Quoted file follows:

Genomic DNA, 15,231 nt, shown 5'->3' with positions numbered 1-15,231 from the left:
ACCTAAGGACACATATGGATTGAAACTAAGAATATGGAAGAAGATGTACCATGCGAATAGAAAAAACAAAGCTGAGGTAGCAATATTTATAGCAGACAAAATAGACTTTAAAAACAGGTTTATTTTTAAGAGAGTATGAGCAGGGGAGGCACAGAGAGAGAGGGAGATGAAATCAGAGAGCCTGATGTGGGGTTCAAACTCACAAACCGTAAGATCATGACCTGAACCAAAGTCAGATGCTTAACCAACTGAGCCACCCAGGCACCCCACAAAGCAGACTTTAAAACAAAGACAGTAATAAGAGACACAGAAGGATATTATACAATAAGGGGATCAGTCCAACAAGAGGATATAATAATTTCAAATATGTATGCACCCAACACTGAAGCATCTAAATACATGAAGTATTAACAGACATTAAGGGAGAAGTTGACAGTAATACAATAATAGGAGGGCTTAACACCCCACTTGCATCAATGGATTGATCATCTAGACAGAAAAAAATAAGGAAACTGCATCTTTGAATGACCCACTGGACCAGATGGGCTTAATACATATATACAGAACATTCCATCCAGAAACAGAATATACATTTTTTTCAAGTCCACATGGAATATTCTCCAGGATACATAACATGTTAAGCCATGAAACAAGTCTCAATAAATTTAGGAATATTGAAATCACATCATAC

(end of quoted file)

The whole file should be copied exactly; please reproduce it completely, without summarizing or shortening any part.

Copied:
Genomic DNA, 15,231 nt, shown 5'->3' with positions numbered 1-15,231 from the left:
ACCTAAGGACACATATGGATTGAAACTAAGAATATGGAAGAAGATGTACCATGCGAATAGAAAAAACAAAGCTGAGGTAGCAATATTTATAGCAGACAAAATAGACTTTAAAAACAGGTTTATTTTTAAGAGAGTATGAGCAGGGGAGGCACAGAGAGAGAGGGAGATGAAATCAGAGAGCCTGATGTGGGGTTCAAACTCACAAACCGTAAGATCATGACCTGAACCAAAGTCAGATGCTTAACCAACTGAGCCACCCAGGCACCCCACAAAGCAGACTTTAAAACAAAGACAGTAATAAGAGACACAGAAGGATATTATACAATAAGGGGATCAGTCCAACAAGAGGATATAATAATTTCAAATATGTATGCACCCAACACTGAAGCATCTAAATACATGAAGTATTAACAGACATTAAGGGAGAAGTTGACAGTAATACAATAATAGGAGGGCTTAACACCCCACTTGCATCAATGGATTGATCATCTAGACAGAAAAAAATAAGGAAACTGCATCTTTGAATGACCCACTGGACCAGATGGGCTTAATACATATATACAGAACATTCCATCCAGAAACAGAATATACATTTTTTTCAAGTCCACATGGAATATTCTCCAGGATACATAACATGTTAAGCCATGAAACAAGTCTCAATAAATTTAGGAATATTGAAATCACATCATAC